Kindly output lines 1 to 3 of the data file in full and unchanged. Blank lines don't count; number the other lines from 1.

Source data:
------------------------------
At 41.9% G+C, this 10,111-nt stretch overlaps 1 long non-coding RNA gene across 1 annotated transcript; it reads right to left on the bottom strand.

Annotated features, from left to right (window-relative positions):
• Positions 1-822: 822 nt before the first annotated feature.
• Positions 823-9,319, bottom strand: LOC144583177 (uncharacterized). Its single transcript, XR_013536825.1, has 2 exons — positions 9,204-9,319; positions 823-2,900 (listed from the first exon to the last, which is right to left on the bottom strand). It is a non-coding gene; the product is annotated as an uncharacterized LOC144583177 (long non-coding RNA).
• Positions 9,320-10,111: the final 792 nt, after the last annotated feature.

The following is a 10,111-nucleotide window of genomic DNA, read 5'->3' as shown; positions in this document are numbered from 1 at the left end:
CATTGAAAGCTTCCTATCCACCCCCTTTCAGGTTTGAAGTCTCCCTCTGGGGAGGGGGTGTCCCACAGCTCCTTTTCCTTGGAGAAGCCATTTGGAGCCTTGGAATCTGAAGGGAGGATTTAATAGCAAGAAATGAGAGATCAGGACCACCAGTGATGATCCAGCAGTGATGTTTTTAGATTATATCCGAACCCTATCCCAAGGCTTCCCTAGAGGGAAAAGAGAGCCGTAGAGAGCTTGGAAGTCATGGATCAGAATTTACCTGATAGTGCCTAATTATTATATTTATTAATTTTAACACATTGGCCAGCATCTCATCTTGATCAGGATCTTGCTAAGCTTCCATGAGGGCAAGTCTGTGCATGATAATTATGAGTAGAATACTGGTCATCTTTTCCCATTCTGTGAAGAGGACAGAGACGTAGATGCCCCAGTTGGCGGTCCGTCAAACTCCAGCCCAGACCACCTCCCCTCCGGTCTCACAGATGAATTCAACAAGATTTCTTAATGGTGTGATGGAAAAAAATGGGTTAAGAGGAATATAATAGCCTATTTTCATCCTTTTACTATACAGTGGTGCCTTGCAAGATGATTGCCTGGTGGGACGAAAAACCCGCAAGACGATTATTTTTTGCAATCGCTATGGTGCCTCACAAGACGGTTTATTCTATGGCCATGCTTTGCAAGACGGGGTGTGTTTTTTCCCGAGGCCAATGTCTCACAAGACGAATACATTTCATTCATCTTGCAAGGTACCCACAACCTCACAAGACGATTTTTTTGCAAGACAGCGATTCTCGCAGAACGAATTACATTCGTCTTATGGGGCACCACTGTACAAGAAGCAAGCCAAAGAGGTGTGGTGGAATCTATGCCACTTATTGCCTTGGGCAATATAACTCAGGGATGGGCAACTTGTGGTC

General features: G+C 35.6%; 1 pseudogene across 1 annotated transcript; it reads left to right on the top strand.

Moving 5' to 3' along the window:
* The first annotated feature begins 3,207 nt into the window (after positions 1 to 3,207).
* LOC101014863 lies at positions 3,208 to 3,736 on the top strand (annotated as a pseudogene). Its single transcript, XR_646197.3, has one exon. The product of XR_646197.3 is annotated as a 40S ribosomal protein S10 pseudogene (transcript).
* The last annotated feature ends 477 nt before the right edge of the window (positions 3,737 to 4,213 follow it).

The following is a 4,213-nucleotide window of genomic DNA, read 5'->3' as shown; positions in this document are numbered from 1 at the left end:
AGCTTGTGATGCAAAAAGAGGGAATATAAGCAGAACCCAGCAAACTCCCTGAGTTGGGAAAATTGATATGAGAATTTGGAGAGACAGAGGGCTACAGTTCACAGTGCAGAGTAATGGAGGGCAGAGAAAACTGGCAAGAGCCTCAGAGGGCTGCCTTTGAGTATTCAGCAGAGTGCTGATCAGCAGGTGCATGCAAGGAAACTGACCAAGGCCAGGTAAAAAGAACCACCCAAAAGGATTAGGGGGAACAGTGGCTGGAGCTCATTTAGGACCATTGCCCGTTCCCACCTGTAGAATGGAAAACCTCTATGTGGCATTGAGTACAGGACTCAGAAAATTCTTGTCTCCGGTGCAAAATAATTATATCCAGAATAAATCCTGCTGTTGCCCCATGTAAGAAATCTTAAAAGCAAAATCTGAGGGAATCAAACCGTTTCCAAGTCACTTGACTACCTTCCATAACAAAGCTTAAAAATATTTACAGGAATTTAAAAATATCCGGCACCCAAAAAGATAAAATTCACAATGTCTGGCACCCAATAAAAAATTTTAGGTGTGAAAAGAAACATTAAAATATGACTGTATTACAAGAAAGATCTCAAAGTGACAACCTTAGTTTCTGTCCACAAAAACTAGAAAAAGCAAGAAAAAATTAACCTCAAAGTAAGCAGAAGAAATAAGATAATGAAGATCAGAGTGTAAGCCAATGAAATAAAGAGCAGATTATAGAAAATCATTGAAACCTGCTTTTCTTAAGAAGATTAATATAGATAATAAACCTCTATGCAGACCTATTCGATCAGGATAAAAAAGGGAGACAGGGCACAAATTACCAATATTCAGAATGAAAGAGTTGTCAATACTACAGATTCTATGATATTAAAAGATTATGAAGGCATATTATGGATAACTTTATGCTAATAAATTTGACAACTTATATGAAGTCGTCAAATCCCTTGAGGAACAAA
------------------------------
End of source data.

At 41.9% G+C, this 10,111-nt stretch overlaps 1 long non-coding RNA gene across 1 annotated transcript; it reads right to left on the bottom strand.

Annotated features, from left to right (window-relative positions):
• Positions 1-822: 822 nt before the first annotated feature.